A second woman emerged Monday to accuse Roy Moore of sexually assaulting her as a teenager in the late 1970s, this time in a locked car, further undermining the Alabama Republican’s candidacy for an open Senate seat, Newsmax reports.
Beverly Young Nelson alleged that the assault happened when Moore was a 30-something-year-old prosecutor in the Etowah County District Attorney’s Office. Nelson said she met Moore while working as a waitress at the Old Hickory House, a restaurant off U.S. 431 in Gadsden. Moore’s campaign responded that former Alabama judge was innocent and “has never had any sexual misconduct with anyone.” Later Monday evening, Moore denied ever know Nelson.
“I can tell you without hesitation this is absolutely false. I never did what she said I did. I don’t even know the woman. I don’t know anything about her.” Moore told reporters.
In the latest day of jarring events, Senate Republican leader Mitch McConnell and Moore essentially declared open war on each other, as McConnell said Moore should quit the race over a series of recent allegations of past improper relationships with teenage girls, the Associated Press writes.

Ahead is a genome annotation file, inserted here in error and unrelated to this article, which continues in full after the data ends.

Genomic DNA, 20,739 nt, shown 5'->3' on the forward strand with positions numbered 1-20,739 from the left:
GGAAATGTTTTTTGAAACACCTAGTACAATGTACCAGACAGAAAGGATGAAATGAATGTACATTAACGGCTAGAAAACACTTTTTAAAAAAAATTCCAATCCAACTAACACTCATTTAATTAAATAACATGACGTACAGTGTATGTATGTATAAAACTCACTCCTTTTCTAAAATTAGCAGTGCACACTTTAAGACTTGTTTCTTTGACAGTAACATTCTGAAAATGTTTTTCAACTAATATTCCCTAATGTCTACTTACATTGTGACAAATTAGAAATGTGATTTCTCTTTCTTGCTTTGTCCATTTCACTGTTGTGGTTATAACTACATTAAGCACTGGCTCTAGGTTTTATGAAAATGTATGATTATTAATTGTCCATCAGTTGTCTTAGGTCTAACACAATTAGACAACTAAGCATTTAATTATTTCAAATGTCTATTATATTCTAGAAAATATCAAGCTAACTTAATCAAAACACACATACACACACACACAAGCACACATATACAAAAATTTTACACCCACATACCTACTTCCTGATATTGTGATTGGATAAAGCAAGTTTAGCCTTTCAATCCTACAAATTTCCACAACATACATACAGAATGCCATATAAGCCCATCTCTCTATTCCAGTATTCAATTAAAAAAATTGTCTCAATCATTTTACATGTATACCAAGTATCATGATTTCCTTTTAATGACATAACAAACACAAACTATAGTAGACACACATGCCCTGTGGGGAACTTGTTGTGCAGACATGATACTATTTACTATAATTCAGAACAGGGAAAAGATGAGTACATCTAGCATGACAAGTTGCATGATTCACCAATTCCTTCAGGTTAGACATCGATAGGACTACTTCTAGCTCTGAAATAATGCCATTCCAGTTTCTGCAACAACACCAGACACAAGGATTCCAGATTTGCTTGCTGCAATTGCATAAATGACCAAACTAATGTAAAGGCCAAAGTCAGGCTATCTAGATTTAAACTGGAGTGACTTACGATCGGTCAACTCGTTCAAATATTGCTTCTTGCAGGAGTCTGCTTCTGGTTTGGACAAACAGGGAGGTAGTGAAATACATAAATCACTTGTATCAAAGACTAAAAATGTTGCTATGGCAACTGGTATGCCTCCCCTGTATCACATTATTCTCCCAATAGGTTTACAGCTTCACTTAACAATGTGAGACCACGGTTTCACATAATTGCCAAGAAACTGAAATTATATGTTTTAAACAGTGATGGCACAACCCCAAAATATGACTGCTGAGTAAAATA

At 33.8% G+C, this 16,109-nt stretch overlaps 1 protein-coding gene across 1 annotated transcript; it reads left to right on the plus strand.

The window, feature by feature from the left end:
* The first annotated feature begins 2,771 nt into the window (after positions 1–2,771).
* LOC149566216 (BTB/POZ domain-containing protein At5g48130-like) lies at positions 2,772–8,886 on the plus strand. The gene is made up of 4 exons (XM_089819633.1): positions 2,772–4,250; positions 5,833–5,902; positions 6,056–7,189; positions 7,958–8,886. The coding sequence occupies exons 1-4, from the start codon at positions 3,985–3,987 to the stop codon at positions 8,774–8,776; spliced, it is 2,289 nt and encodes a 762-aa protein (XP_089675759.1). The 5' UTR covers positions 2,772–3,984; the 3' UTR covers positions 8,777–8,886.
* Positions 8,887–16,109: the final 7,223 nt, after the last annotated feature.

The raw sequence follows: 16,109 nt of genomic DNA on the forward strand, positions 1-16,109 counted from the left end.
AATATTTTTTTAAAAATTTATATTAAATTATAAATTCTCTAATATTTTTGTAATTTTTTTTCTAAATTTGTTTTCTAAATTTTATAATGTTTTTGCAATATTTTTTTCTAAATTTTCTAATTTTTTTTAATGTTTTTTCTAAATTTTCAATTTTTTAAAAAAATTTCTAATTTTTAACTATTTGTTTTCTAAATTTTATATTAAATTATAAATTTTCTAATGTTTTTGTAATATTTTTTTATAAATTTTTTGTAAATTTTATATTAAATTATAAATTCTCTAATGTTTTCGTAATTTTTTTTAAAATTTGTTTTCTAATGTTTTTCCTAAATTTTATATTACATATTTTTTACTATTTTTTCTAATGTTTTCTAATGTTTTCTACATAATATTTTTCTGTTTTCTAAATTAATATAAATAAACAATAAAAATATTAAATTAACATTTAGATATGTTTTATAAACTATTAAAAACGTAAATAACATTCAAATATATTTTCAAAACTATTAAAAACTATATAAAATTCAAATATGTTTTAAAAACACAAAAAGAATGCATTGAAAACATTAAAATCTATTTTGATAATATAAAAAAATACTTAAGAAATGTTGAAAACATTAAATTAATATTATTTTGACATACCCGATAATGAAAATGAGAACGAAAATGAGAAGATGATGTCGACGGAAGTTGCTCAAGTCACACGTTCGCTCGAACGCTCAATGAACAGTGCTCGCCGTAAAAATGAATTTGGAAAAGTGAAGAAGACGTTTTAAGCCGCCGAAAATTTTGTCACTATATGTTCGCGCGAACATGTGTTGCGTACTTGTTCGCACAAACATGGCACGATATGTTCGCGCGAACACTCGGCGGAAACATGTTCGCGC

McConnell took a remarkably personal swipe at his party’s candidate for a Senate seat the GOP cannot afford to lose. “I believe the women,” he said, marking an intensified effort by leaders to ditch Moore before a December 12 special election that has swung from an assured GOP victory to one that Democrats could conceivably swipe.
Last Thursday, The Washington Post reported that in 1979 when he was 32, Moore had sexual contact with a 14-year-old girl and pursued romantic relationships with three other teenage girls around the same period.
Moore has called the allegations “completely false and misleading,” but in an interview last week he did not unequivocally rule out dating teenage girls when he was in his early 30s. Asked by conservative radio host Sean Hannity if that would have been usual for him, Moore said, “It would have been out of my customary behavior.”